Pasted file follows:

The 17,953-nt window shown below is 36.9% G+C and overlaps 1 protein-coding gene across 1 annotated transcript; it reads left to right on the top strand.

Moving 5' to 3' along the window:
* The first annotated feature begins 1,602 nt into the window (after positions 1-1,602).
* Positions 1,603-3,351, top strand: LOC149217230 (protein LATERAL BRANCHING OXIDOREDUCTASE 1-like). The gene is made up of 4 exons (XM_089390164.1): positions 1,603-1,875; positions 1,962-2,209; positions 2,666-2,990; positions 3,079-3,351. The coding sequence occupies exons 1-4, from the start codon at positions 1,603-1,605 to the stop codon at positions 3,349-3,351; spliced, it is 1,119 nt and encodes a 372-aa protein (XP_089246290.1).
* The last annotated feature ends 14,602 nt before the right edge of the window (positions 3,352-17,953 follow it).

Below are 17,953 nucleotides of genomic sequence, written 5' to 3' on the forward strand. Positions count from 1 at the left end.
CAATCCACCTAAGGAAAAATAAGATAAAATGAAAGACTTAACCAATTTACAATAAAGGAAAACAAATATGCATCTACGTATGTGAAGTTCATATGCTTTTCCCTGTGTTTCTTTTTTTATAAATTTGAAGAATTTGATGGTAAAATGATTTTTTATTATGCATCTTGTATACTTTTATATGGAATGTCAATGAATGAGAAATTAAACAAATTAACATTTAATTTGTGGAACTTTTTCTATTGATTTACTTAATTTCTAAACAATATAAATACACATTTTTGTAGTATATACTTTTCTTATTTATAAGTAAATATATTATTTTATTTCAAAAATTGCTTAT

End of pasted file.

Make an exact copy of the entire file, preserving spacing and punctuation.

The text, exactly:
The 17,953-nt window shown below is 36.9% G+C and overlaps 1 protein-coding gene across 1 annotated transcript; it reads left to right on the top strand.

Moving 5' to 3' along the window:
* The first annotated feature begins 1,602 nt into the window (after positions 1-1,602).
* Positions 1,603-3,351, top strand: LOC149217230 (protein LATERAL BRANCHING OXIDOREDUCTASE 1-like). The gene is made up of 4 exons (XM_089390164.1): positions 1,603-1,875; positions 1,962-2,209; positions 2,666-2,990; positions 3,079-3,351. The coding sequence occupies exons 1-4, from the start codon at positions 1,603-1,605 to the stop codon at positions 3,349-3,351; spliced, it is 1,119 nt and encodes a 372-aa protein (XP_089246290.1).
* The last annotated feature ends 14,602 nt before the right edge of the window (positions 3,352-17,953 follow it).

Below are 17,953 nucleotides of genomic sequence, written 5' to 3' on the forward strand. Positions count from 1 at the left end.
CAATCCACCTAAGGAAAAATAAGATAAAATGAAAGACTTAACCAATTTACAATAAAGGAAAACAAATATGCATCTACGTATGTGAAGTTCATATGCTTTTCCCTGTGTTTCTTTTTTTATAAATTTGAAGAATTTGATGGTAAAATGATTTTTTATTATGCATCTTGTATACTTTTATATGGAATGTCAATGAATGAGAAATTAAACAAATTAACATTTAATTTGTGGAACTTTTTCTATTGATTTACTTAATTTCTAAACAATATAAATACACATTTTTGTAGTATATACTTTTCTTATTTATAAGTAAATATATTATTTTATTTCAAAAATTGCTTAT